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Victims' Symptom : glossary:empathy
 
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Empathy

An individual's objective and insightful awareness of the feelings and behaviour of another person. It should be distinguished from sympathy, which is usually nonobjective and noncritical. It includes caring, which is the demonstration of an awareness of and a concern for the good of others. The imaginative projection of a subjective state into an object so that the object appears to be infused with it. The action of understanding, being aware of, being sensitive to, and vicariously experiencing the feelings, thoughts, and experience of another of either the past or present without having the feelings, thoughts, and experience fully communicated in an objectively explicit manner (Greenson, 1960; Rothenberg, 1990). Empathy may be described as the ability to “put oneself into another's shoes”, or as a sort of emotional resonance. Heinz Kohut introduced this term in psychoanalysis (Kohut, 1984). Some individuals do not have the ability to perceive the emotions of others (e.g. persons with autistic disorder). On the other hand, people with personality disorders can demonstrate empathy for others in a way that they are superficially charming, but usually use this ability to manipulate others since they lack sympathy or compassion for others. Such lack of empathy may be seen in sadismMuch of the behaviour is complementary to that of masochists; the difference is that sadists are the perpetrators rather than the recipients ... (Morrison, 1995).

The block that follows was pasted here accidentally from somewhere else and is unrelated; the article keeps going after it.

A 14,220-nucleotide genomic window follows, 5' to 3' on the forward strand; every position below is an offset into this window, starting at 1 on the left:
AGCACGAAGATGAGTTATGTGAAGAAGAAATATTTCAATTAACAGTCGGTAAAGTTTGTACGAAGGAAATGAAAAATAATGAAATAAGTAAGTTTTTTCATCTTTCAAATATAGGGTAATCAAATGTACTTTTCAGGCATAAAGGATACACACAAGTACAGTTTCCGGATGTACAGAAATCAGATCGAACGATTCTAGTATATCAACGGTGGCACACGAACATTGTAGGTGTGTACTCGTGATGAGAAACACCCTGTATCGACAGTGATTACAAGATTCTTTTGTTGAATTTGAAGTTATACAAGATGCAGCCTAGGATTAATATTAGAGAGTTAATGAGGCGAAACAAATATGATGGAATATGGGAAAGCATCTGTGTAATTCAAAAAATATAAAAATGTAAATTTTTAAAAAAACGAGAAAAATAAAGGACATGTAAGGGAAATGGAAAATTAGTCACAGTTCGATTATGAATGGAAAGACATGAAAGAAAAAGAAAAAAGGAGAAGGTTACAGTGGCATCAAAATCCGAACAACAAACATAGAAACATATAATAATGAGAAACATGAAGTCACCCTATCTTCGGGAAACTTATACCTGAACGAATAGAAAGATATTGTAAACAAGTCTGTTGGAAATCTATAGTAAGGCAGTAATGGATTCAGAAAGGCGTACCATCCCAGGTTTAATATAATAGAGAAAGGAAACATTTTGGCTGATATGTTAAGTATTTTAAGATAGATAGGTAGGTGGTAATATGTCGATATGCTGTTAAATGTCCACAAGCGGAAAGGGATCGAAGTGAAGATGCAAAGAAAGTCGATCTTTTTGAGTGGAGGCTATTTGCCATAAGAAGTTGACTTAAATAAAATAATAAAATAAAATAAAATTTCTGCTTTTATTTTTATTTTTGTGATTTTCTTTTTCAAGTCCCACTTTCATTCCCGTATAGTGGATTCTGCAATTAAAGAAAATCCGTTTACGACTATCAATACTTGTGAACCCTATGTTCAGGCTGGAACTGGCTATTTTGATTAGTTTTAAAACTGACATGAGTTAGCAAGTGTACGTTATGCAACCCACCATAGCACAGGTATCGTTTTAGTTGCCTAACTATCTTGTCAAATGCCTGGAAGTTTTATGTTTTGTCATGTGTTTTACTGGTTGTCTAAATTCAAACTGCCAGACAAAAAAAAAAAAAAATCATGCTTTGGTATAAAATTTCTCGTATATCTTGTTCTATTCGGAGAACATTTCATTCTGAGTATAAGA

(T.J.)

References:

  • Rothenberg RE. The new American medical dictionary and health manual. Sixth edition. Signet book, 1990.
  • Kohut H. How does analysis cure?. Chicago: The University of Chicago Press, 1984: (p. 82).
  • Greenson RR. Empathy and its vicissitudes. International Journal of Psychoanalysis, 1960. 41, 418-424
  • Morrison J. DSM-IV Made Easy. New York, The Guilford Press, 1995.:474.

See also:

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